The ties that bind, the roots that ground us …
Each of the deaths faced since the start of this year have thrown up feelings associated with those that have gone before – it’s inevitable. I had already been thinking about my late father more than usual before I left for Scotland, having re-found pyjamas which had once belonged to him – and then, shortly afterwards, rediscovering a box in the garage, crammed full of all sorts of things connected with him and his beloved Scotland.
Family, roots, identity, connections, loss and remembrance are matters that have pretty much preoccupied my thoughts since returning from a recent visit there. As ever, it was a joy to immerse myself in the beautiful Ayrshire countryside where my Dad was born and to speak with my relatives about updating and distributing copies of the Shields/Murdoch family tree that we had given Dad for his 70th birthday, the year before he died.
I also finally got to take the HAME letters to his ‘proper, real’ home in Ayrshire, something I’ve wanted to do ever since I first took them to the border at Carter Bar and subsequently, to Edinburgh and its surrounding countryside. Even though he lived in England, away from his place of birth for many years, Scotland was always home/hame to my Dad – and Muirkirk, specifically. I really enjoyed revisiting childhood haunts with my own children and sharing the placing of the letters in an area close to my Dad’s, his family’s and my own heart. I was struck as I always am on my visits to the area, by the lushness of the vegetation, the abundance of wild flowers and the unique colours of the landscape.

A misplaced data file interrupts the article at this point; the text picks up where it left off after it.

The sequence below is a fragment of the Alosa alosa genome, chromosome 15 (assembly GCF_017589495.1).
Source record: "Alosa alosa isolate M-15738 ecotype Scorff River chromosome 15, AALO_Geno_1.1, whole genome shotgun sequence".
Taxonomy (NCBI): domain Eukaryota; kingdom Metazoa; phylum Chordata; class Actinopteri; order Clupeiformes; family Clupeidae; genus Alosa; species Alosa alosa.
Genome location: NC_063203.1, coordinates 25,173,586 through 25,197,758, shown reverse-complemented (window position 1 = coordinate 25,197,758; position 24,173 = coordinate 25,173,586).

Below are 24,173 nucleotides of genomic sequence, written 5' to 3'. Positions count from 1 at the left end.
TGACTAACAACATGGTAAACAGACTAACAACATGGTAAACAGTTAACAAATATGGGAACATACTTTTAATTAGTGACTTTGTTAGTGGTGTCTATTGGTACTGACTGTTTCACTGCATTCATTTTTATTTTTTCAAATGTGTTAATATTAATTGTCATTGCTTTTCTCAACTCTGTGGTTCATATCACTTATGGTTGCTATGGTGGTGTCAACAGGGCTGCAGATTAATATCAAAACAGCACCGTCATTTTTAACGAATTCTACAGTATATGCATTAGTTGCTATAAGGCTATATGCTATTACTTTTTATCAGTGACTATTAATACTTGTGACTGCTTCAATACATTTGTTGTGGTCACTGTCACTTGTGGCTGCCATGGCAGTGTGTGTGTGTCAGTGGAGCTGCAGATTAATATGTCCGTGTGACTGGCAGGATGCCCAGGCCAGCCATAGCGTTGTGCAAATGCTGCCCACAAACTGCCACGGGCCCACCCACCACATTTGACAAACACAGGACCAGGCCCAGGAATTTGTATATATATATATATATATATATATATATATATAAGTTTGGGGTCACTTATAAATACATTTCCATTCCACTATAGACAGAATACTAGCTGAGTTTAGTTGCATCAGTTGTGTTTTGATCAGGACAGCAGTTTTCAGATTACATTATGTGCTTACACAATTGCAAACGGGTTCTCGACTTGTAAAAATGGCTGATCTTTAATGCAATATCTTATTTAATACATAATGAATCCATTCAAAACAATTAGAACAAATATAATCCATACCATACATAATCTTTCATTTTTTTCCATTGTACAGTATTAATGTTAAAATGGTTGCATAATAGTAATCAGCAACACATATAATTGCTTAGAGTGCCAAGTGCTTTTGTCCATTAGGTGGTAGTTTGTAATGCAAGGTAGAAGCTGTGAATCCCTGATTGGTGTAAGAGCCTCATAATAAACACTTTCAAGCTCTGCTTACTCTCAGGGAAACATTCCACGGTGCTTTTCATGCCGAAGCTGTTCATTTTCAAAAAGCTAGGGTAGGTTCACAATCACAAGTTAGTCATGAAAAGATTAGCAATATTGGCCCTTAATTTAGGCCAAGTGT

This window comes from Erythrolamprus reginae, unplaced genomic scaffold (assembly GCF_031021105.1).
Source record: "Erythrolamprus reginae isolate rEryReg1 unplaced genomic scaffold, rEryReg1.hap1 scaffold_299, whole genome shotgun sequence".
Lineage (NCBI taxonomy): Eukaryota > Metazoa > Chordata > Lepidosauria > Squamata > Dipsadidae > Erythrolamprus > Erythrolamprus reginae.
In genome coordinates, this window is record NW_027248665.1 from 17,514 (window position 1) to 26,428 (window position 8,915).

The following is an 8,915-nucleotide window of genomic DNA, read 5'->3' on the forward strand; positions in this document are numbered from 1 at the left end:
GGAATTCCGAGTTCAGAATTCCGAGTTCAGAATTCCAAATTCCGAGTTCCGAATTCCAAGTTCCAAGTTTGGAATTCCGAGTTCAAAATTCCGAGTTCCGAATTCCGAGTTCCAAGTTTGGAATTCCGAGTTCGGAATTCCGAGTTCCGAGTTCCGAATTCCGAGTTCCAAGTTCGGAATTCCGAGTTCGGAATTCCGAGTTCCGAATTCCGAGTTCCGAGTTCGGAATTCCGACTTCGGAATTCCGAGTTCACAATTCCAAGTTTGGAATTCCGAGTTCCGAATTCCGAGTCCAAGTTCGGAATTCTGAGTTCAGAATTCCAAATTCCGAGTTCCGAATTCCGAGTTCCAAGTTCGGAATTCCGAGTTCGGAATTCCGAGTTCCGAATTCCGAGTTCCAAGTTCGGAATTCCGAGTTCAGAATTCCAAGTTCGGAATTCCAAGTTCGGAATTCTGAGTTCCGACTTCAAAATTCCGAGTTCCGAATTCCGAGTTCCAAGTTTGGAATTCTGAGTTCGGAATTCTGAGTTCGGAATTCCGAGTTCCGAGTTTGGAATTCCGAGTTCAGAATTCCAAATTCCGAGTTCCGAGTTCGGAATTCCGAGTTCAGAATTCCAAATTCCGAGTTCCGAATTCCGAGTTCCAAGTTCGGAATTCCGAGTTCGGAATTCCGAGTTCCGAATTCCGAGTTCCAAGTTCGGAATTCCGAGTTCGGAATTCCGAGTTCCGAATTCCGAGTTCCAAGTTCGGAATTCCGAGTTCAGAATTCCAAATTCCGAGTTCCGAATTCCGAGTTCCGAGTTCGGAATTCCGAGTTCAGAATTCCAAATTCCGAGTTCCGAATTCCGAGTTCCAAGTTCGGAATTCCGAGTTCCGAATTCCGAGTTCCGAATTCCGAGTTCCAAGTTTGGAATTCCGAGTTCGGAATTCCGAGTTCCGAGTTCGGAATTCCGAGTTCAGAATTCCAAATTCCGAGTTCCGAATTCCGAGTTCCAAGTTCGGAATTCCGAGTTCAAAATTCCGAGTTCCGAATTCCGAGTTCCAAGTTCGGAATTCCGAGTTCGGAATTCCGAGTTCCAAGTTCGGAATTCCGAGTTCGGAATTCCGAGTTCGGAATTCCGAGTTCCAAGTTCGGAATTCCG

On the basis that everything’s connected, it felt uncanny to spot a small cluster of thistles on my way back to the studio on Tuesday; I felt compelled to pick a small sprig from the tall stems and return to the studio with it. I had just spent the morning collating the various images I’d cut from old gardening books. The black and white image of a man’s hands holding roots had jumped out at me; the purple flowers likewise, really stood out in the middle of massive construction work, currently going on around Lewisham station. Their surroundings here were in stark contrast to the environment I’d last seen thistles in, in the wild countryside of Ayrshire.
A simple tribute, I’ve given it the title Och, Daddy. My mind has been flooded with memories of the many hours I spent with my Dad as a child, helping him in his allotment, digging and preparing the ground for planting – and eventually, pulling up roots like those in the black and white image; those hands could be my Dad’s.
More work is likely to develop from this initial image, I’m sure – certainly, I feel I’d like to dig deeper (ironically) in terms of thinking more about the importance of family roots and connections; our identity and what we inherit; our place and our history. This leads me nicely to another experience I had while in Scotland – a visit to the Ties that Bind exhibition as part of Document Scotland. It’s true, everything really is connected …
… seeing the Document Scotland/Ties That Bind exhibition in Edinburgh during this recent trip inspired me enormously. So much of what the photographers present in the show is pertinent to what I’ve written about here and the things I’ve been thinking about. Four brilliant photographers depict the very essence of what it’s like to be Scottish – and coming a year after the Referendum, the images seem ever more poignant. On the basis that every picture tells a story and no amount of words can conjure up what the images do, here’s a link to details of the show, one which if you happen to be in Edinburgh, I thoroughly recommended you see: